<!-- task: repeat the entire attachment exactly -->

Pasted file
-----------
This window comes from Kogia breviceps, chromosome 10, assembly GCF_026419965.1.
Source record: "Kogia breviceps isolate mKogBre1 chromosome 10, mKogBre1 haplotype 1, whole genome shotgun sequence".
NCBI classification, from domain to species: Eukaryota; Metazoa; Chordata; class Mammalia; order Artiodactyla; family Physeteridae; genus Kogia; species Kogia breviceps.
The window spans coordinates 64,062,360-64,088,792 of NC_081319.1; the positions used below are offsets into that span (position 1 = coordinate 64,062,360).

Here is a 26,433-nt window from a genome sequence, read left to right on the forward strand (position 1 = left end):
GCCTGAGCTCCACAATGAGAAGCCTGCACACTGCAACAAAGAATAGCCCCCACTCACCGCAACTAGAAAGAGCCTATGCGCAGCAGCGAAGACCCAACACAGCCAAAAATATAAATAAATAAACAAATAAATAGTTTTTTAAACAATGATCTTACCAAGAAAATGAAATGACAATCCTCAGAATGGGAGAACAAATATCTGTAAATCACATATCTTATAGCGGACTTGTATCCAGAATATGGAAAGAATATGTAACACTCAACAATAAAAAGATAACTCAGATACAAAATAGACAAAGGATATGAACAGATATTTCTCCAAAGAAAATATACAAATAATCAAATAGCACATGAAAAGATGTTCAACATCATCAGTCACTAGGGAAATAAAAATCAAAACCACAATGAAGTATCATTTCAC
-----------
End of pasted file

This window comes from Kogia breviceps, chromosome 10, assembly GCF_026419965.1.
Source record: "Kogia breviceps isolate mKogBre1 chromosome 10, mKogBre1 haplotype 1, whole genome shotgun sequence".
NCBI classification, from domain to species: Eukaryota; Metazoa; Chordata; class Mammalia; order Artiodactyla; family Physeteridae; genus Kogia; species Kogia breviceps.
The window spans coordinates 64,062,360-64,088,792 of NC_081319.1; the positions used below are offsets into that span (position 1 = coordinate 64,062,360).

Here is a 26,433-nt window from a genome sequence, read left to right on the forward strand (position 1 = left end):
GCCTGAGCTCCACAATGAGAAGCCTGCACACTGCAACAAAGAATAGCCCCCACTCACCGCAACTAGAAAGAGCCTATGCGCAGCAGCGAAGACCCAACACAGCCAAAAATATAAATAAATAAACAAATAAATAGTTTTTTAAACAATGATCTTACCAAGAAAATGAAATGACAATCCTCAGAATGGGAGAACAAATATCTGTAAATCACATATCTTATAGCGGACTTGTATCCAGAATATGGAAAGAATATGTAACACTCAACAATAAAAAGATAACTCAGATACAAAATAGACAAAGGATATGAACAGATATTTCTCCAAAGAAAATATACAAATAATCAAATAGCACATGAAAAGATGTTCAACATCATCAGTCACTAGGGAAATAAAAATCAAAACCACAATGAAGTATCATTTCAC